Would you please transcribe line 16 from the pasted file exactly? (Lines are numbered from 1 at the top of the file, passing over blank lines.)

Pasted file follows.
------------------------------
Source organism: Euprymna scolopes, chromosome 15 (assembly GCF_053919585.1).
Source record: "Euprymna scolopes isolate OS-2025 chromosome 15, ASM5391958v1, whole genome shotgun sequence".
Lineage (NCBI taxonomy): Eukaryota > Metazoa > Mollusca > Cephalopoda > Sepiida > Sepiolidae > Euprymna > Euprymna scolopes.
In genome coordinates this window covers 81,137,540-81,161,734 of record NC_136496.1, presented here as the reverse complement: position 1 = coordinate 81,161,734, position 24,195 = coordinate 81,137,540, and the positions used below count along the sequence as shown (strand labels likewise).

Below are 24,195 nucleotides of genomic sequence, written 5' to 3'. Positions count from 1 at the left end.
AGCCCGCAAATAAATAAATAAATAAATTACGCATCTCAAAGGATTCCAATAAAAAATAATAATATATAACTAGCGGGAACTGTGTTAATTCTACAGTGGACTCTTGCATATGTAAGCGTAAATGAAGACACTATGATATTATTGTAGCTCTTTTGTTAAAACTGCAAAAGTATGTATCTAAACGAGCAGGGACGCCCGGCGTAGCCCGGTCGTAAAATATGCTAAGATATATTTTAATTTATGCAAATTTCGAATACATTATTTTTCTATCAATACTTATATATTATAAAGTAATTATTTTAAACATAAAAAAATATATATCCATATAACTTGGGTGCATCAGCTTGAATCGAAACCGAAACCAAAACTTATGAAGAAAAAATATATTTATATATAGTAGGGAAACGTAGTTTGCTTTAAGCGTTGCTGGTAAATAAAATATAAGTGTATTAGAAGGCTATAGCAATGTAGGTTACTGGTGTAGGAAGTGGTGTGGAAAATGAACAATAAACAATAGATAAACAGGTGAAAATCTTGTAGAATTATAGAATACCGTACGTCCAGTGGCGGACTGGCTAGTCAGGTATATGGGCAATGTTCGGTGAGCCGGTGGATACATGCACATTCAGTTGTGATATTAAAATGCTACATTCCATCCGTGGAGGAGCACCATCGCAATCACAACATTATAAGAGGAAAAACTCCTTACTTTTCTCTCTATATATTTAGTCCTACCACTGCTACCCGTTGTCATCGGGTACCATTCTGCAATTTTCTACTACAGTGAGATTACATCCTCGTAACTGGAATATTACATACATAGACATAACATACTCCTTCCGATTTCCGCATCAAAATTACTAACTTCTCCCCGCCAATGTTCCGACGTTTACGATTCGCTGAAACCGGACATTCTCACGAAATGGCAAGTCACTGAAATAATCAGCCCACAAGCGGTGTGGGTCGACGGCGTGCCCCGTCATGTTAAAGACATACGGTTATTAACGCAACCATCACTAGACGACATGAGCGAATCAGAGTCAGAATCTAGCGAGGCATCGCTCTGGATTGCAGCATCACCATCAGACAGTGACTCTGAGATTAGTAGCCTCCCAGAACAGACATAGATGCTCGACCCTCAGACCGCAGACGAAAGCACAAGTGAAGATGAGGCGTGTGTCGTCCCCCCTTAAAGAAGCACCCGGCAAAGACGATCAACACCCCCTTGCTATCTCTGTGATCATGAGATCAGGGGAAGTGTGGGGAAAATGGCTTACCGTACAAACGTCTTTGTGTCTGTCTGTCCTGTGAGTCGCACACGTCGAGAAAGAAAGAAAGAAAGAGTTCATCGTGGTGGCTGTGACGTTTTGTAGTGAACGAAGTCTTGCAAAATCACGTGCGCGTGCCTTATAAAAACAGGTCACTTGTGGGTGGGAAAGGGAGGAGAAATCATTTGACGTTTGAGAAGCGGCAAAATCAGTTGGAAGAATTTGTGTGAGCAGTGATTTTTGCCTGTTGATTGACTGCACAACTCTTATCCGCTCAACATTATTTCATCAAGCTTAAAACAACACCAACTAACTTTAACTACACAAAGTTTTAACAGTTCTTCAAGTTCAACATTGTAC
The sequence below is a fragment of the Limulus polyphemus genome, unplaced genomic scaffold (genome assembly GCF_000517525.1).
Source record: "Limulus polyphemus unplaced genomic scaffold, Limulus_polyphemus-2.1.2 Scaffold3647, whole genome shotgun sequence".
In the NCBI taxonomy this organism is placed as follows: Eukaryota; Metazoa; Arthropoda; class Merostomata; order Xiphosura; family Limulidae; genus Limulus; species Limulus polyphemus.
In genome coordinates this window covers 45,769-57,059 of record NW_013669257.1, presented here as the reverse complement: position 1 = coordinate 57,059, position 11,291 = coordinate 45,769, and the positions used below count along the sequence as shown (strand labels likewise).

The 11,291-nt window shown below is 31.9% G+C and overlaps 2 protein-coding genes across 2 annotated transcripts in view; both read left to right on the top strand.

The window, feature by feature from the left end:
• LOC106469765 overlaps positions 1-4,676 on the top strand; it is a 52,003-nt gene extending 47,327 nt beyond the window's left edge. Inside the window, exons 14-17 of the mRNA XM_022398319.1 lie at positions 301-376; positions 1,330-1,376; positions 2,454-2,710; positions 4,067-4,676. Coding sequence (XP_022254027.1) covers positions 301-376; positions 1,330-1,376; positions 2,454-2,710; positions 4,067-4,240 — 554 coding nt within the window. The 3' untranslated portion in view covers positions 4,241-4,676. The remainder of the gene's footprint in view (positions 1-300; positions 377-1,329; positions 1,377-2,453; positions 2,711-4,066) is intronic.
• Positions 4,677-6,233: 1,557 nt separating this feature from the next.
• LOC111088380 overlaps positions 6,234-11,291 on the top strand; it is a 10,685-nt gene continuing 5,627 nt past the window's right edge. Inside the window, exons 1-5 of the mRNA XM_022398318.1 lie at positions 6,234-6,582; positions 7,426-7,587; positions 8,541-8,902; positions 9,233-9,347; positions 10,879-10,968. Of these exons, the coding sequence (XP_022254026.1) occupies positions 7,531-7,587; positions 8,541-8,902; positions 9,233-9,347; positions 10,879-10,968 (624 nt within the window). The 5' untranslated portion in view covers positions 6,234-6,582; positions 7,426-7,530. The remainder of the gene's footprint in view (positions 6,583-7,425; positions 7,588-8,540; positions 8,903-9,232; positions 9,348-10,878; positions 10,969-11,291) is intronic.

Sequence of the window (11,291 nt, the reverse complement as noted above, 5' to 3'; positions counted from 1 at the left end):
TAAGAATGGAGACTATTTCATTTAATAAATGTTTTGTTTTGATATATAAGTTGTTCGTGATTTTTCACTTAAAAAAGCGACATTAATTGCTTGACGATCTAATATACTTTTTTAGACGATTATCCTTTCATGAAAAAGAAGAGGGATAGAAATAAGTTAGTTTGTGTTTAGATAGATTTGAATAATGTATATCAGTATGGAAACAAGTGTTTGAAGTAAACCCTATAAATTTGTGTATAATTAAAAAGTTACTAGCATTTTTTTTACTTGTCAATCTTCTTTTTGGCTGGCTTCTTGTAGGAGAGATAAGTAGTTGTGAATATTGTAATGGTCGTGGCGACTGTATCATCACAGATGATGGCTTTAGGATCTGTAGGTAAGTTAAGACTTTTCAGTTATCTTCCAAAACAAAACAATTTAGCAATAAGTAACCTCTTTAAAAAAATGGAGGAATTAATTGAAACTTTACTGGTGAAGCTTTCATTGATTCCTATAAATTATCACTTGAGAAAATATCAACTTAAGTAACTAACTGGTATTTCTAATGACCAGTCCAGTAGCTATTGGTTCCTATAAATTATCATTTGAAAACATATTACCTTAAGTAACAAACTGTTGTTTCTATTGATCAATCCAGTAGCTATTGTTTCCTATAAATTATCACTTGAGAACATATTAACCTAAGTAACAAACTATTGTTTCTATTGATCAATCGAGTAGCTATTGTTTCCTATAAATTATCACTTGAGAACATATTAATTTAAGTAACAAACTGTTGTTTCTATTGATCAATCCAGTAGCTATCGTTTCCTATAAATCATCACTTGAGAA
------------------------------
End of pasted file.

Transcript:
Sequence of the window (11,291 nt, the reverse complement as noted above, 5' to 3'; positions counted from 1 at the left end):